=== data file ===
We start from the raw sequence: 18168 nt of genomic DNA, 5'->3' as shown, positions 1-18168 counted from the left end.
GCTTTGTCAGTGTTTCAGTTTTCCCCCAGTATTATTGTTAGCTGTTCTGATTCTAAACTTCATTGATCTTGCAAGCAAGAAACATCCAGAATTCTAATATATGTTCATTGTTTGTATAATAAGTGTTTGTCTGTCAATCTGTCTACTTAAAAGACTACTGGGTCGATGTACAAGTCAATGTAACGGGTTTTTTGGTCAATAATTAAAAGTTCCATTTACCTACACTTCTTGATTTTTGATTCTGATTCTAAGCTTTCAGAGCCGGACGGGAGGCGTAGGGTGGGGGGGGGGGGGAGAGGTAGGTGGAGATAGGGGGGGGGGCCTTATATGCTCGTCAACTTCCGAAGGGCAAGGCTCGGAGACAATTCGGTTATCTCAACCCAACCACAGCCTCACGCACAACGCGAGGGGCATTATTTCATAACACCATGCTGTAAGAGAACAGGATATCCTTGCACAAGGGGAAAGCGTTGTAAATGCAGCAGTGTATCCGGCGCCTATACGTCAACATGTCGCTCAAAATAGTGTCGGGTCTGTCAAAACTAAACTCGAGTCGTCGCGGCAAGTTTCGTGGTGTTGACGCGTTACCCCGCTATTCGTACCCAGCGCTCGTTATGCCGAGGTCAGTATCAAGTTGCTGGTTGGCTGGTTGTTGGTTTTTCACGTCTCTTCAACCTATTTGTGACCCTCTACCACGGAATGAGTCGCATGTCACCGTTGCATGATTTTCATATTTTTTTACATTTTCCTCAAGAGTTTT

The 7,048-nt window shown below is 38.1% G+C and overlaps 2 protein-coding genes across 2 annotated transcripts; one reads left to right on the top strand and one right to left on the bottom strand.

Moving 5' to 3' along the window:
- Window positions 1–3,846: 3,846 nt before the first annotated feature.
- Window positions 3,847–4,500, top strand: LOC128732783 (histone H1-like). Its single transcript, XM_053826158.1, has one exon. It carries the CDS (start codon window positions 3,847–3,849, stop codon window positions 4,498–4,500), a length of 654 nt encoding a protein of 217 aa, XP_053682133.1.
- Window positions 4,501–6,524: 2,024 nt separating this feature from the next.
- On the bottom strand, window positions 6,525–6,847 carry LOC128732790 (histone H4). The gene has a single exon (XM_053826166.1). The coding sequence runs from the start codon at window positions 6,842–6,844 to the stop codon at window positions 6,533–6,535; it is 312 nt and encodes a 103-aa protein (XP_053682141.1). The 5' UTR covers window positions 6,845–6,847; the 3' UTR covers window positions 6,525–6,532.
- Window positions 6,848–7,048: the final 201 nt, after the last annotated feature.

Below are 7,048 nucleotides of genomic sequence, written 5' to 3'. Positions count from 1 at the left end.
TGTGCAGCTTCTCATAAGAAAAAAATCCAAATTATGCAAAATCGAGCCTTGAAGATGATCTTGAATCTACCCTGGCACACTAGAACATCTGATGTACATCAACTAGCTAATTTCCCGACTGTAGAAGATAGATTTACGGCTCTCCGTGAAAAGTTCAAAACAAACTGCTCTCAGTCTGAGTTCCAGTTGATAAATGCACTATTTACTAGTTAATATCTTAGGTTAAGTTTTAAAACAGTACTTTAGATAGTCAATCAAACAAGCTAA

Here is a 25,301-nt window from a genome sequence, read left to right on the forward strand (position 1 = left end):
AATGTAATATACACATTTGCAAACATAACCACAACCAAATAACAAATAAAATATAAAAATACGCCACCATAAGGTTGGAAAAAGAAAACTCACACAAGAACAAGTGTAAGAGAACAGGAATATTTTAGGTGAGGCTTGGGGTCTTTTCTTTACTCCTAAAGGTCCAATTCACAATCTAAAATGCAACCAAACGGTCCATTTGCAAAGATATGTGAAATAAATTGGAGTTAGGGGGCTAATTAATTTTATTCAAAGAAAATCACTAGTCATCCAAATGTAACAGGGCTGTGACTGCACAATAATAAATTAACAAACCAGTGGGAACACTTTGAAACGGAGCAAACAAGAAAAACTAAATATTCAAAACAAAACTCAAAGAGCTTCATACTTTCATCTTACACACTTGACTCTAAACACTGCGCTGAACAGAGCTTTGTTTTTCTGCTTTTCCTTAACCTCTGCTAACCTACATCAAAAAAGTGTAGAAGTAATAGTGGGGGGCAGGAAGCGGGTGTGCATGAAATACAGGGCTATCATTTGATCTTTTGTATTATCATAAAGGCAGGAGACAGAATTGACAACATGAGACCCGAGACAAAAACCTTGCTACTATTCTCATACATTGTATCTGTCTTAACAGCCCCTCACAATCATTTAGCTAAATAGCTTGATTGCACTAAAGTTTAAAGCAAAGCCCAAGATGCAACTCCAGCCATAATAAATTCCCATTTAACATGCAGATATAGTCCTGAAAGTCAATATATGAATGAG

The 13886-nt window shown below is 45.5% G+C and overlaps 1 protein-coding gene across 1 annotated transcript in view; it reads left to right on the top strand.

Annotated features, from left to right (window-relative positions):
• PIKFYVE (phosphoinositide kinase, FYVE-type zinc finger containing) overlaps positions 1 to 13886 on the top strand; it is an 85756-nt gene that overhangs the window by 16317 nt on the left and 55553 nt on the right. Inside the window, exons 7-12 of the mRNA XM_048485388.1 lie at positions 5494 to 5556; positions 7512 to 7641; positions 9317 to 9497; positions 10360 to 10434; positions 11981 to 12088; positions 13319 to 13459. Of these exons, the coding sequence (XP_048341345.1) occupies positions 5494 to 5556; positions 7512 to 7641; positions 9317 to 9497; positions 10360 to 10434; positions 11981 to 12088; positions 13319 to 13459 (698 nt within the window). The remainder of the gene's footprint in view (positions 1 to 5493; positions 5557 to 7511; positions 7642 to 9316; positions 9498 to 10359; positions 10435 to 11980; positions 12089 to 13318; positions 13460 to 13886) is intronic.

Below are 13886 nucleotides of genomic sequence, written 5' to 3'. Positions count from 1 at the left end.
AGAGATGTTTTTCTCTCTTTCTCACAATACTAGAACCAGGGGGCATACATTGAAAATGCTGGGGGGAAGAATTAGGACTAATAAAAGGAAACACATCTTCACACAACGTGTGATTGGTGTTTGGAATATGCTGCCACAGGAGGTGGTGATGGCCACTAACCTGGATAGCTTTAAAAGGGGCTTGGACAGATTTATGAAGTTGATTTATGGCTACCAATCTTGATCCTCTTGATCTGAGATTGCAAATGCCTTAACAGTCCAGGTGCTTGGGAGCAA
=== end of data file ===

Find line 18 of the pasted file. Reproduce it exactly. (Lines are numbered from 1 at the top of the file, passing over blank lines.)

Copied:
AGAGATGTTTTTCTCTCTTTCTCACAATACTAGAACCAGGGGGCATACATTGAAAATGCTGGGGGGAAGAATTAGGACTAATAAAAGGAAACACATCTTCACACAACGTGTGATTGGTGTTTGGAATATGCTGCCACAGGAGGTGGTGATGGCCACTAACCTGGATAGCTTTAAAAGGGGCTTGGACAGATTTATGAAGTTGATTTATGGCTACCAATCTTGATCCTCTTGATCTGAGATTGCAAATGCCTTAACAGTCCAGGTGCTTGGGAGCAA